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  • Paul Says

    My Stupid Eye Adventure (Part 1)

    If there's one thing we've learned from TV, it's that people with glasses are smart. If they're guys, they're smart and geeky, until they get a cool makeover from their friends in which the glasses are flipped out a window. If they're girls, they're smart and plain, until someone takes off their oversized owl glasses and reveal that they are secretly beautiful girls with really hot bodies... and not nearsighted at all! Basically, people should realize that their glasses don't have any lenses and that if they believed in themselves, they wouldn't need them. Glasses are just like Dumbo's feather, in that they were given to us by jive-talking crows so we could have the confidence to be successful circus freaks.

    After my first pair of glasses broke, I needed to go to an opthalmologist to get replacements, since the crows had long since departed to some distant utopia where racism was still acceptable in cartoons. Since I know that people with glasses are very clever, I imagined that the eye doctor's, being full of the myopic, would be a haven of intellectualism, a constant symposium, or colloquy if you will, where the smart set meet and discuss matters ocular and otherwise. In preparation for joining their number, I donned a lab coat and clutched a pipe between my teeth and practiced delivering little gems of wisdom like "amo, amas, amat, amamus" and "Zounds! My automobile is afire."

    Even with all my preparations, however, I became a blithering idiot once I entered the opthalmologist's.

    I don't know what the problem is, but as soon as eye doctors and their assorted minions ask me anything, my memory becomes a complete blank and I have to make up for its absence by lying. I managed to stutter my way through my name, which I had been rehearsing while waiting for the receptionist to notice me. Then she took the conversation into uncharted waters with the question, "Have you been to this branch before?" "Um, I don't think so," I replied confidently. The receptionist, however, taking my word at exactly what it was worth, flipped through a hanging file and in about 3 seconds pulled out my file. "Says here you were here a year ago to replace glasses, which you broke while attempting to dive into a tub of water from a high diving board, while clutching a white feather in your nose."

    "Oh, ha ha, yes, that happened," I said. "I don't know where my mind's at today. You asked whether I had been here before. Now clearly, as is proven by that file, I was here before, but I had forgotten. It can happen to even clever folks like me."

    The receptionist ignored me and let me wander throughout the store, trying on glasses and trying to put things into my mouth, until the optometrist took me in and sat me in front of the weird eye machine they use to remove Superman's heat vision and give it to Lex Luthor. In order to rattle me further, the optometrist asked me a few more questions that I should know the answer to, like "what kind of contacts do you use? Hydrovue or Bausch & Lomb?" I picked up a nearby bottle of contact solution and stared at it meditatively. "Comfort Plus Complete," I said, then amended that statement with, "is the name of a contact lens SOLUTION, not a contact lens. You didn't ask what SOLUTION I used, did you? Come to think of it, this is your bottle. For a moment I thought that this metal table was my bathroom sink and this was my bottle. In answer to your question, sir, I use the first contact lens you mentioned. Hydra... sure... compact... vue."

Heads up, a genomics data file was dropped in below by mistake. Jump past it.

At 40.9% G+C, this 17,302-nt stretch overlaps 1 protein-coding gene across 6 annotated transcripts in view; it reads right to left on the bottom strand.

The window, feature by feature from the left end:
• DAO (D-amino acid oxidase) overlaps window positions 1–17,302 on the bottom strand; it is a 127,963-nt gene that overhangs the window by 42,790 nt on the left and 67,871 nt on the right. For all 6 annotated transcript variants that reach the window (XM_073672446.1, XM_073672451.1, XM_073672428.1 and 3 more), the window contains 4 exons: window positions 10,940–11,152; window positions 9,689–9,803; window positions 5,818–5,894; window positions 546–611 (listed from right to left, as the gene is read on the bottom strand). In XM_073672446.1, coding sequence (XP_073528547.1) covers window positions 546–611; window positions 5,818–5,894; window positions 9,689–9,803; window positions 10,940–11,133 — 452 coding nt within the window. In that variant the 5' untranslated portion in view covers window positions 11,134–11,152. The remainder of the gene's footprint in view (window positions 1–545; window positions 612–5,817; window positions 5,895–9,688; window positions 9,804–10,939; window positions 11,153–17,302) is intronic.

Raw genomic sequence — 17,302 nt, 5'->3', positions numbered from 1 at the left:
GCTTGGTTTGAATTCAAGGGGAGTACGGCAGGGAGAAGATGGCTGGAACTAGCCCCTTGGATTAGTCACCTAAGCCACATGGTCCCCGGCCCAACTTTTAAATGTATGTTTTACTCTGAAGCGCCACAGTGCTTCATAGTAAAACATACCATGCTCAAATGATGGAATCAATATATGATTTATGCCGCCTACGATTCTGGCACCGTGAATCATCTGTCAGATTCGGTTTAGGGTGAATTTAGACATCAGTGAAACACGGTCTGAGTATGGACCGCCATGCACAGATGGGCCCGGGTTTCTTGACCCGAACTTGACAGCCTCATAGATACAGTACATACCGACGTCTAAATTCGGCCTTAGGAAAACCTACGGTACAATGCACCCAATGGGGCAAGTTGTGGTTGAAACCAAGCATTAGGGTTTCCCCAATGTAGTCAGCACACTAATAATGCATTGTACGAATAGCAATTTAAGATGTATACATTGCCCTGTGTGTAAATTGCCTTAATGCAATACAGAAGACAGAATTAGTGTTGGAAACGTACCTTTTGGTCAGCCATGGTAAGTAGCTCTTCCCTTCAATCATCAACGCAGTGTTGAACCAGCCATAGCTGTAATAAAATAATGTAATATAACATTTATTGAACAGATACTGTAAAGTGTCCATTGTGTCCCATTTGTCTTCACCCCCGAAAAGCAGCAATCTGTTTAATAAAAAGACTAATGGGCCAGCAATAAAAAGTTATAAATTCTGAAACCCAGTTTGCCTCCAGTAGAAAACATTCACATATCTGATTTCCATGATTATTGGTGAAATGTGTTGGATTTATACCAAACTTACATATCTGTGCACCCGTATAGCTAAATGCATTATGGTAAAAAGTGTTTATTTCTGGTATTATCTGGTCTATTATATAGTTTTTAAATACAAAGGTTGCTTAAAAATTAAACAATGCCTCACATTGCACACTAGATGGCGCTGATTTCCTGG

"OK, although your records show that you use Bausch & Lomb." The doctor scribbled the word "DOPE FIEND--POSSIBLY DANGEROUS" on his pad and gave me an eye exam, during which he had to remind me not to keep both eyes closed, as that interferes with the test.

    After the test, the doctor told me what contacts he was going to make for me, what prescription they were, and what brand they were. He carefully drilled me in what to tell the receptionist, so she'd know what to order. Not content with telling me, and afraid that I wouldn't prove to be fast reader, he drew me a rebus.

    "What kind of lenses are you going to order?" asked the receptionist.

    I stared at the rebus. "Hmm... eye... uhh... carrot minus OT," I mused. "This is a schoolbus.... and this is..." Finally I gave up and announced, "I'll take Hydrovue."

    The receptionist wrote "Bausch & Lomb" on the order form. "Is your prescription the same in both eyes?"

    I looked longingly at the exit. "I don't know," I moaned. "The guy said, but I was thinking about dinner. Just write whatever you want." I made the same answer to all of her questions, until finally I escaped to blessed freedom. As I left the building I felt my head grow heavy with returning IQ points.

    I had gone to the optometrist and escaped with my life. There was only one problem: I had to return in 2 weeks to pick up my prescription.



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